It has been 28 years since Public Enemy formed in Long Island, New York, and 18 years since the hip hop group released their controversial and most successful album "Fear of a Black Planet." Friday night, Chuck D, Flavor Flav, Professor Griff, DJ Lord and the S1Ws delivered an epic, almost-two-hour, high-energy performance on the U.S. Cellular Connection Stage on the second night of Summerfest.
The group, known for their politically-charged lyrics, criticism of the media and ability to channel accurate portrayals of the African American experience, opened with "Brothers Gonna Work It Out," and moved on to "911 Is A Joke," "Welcome To The Terrordome," part of "Meet The G That Killed Me," "Bring the Noise," "Don't Believe The Hype," Flav's "Col Lampin'," "Terminator X to the Edge of Panic" (a tribute to former DJ Terminator X), "Black Steel in the Hour of Chaos," "Burn, Hollywood, Burn," "Who Sold the Soul," "Can't Do Nuttin' For Ya Man," "Shut 'Em Down," "Can't Truss It," "Rebel Without A Pause," "By The Time I Get To Arizona" and finally closed with "Fight The Power."
Chuck D gave many props to Milwaukee. Multiple times he referenced Milwaukee's former curfew and said he almost wrote a song 25 years ago that he called "Curfew in Milwaukee." Also, he mentioned WNOV, former Ald. Michael McGee and Michael McGee, Jr., Brett Farve, sampled the theme music from "Happy Days" and "Laverne and Shirley" and twice shouted out to "all the DJs and emcees in Milwaukee."
Flavor Flav -- who wore a Milwaukee Brewers' cap for most of the show -- thanked the audience for helping to make him a reality TV star. Flav starred in numerous VH1 reality series including "The Surreal Life," "Strange Love" and "Flavor of Love." More than halfway through the show, he jumped into the crowd and Chuck D declared it a "bad career move." Flav later soloed on the drums and Chuck D accompanied him with a rhyme from "Timebomb," a track from an early album.
Public Enemy's connection with the audience was constant, strong and political. Chuck D spoke of the lameness of television, called Arizona governor Jan Brewer "(expletive) Hitler" and asked the audience to "try not to be a robot." Throughout the show, group members tossed T-shirts, sweaty towels, hats and CDs into the highly responsive crowd.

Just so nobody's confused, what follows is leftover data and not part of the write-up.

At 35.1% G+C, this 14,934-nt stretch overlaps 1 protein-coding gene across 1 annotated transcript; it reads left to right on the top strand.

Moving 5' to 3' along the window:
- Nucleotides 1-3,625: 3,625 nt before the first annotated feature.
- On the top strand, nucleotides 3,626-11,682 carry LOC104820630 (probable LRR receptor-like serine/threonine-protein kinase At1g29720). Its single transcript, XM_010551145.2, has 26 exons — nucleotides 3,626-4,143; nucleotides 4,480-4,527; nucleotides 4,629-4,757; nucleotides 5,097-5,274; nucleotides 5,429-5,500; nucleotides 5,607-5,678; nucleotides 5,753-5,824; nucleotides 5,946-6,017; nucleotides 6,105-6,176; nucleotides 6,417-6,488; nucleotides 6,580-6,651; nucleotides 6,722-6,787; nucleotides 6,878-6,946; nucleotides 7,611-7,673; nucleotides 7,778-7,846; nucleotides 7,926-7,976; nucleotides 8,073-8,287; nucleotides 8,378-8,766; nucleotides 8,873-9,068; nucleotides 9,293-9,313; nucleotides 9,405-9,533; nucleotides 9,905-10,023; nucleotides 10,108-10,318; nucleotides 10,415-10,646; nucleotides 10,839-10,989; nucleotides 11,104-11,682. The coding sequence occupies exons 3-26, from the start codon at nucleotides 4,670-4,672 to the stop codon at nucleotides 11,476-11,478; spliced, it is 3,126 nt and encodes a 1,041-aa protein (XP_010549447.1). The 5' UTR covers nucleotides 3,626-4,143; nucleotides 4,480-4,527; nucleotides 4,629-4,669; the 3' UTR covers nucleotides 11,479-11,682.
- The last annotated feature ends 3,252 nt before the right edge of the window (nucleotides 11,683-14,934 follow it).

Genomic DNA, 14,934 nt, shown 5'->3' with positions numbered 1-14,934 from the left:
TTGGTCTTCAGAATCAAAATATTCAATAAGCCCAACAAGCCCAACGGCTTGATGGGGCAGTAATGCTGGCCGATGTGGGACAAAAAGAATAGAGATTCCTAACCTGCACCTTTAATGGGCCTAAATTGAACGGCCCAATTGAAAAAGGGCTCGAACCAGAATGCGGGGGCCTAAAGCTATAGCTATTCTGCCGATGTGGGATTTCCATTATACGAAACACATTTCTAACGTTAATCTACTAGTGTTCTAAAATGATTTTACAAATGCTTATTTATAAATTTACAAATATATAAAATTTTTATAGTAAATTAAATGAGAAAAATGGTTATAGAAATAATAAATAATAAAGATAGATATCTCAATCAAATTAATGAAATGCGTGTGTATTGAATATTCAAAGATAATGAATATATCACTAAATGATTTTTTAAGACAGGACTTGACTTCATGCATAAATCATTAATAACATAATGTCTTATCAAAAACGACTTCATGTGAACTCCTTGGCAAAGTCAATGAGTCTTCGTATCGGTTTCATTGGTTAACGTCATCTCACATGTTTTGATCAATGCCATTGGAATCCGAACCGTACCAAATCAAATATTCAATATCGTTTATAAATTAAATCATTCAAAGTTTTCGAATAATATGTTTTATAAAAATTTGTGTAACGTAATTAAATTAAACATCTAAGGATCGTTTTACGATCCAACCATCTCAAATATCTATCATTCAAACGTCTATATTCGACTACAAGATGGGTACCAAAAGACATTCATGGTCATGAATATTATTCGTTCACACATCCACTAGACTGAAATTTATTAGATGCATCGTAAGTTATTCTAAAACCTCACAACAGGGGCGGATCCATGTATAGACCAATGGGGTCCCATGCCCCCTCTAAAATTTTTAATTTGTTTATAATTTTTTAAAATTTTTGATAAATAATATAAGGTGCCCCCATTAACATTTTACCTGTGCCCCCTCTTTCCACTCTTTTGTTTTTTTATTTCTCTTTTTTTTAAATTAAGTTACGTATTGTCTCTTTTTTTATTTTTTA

"We travel around the world ... but we never forget Milwaukee," said Chuck D.
Chuck D urged the audience to demand new hip hop artists deliver personalized, lengthy shows. "We never give a show less than an hour. Make sure new artists kiss your (expletive) feet," he said.
At one point, Chuck D, who will turn 50 on Aug. 1, referenced his age.
"If you are at least 35 in the audience, move as much as the 50-year-olds on stage," he said. And later, he said, "We're still twice as old as anyone from the old school days. And we will never be lazy with our shit."
Although most of the band's mainstream success fell between the late ‘80s and the mid-90s, Public Enemy continues to release albums, including the most recent from 2007, "How You Sell Soul To A Soulless People Who Sold Their Soul?"
Public Enemy was the first hip hop group to garner international attention and was one of the first bands to release an MP3-only album. Also, they are often attributed with creating "Rap metal" after collaborating with Anthrax in 1991.
In 2004, Rolling Stone Magazine ranked Public Enemy 44th on its list of "The Immortals: 100 Greatest Artists of All Time." Public Enemy paved the way for future groups like Gang Starr, X Clan, Eric B. & Rakim, Queen Latifah, the Jungle Brothers and A Tribe Called Quest.
At the close of Friday night's show, Chuck D ended on a positive note. He urged people not to hate and spoke of unity. "Music and culture bring us together as one people," he said.
Molly Snyder started writing and publishing her work at the age 10, when her community newspaper printed her poem, "The Unicorn.” Since then, she's expanded beyond the subject of mythical creatures and written in many different mediums but, nearest and dearest to her heart, thousands of articles for OnMilwaukee.
Molly is a regular contributor to FOX6 News and numerous radio stations as well as the co-host of "Dandelions: A Podcast For Women.” She's received five Milwaukee Press Club Awards, served as the Pfister Narrator and is the Wisconsin State Fair’s Celebrity Cream Puff Eating Champion of 2019.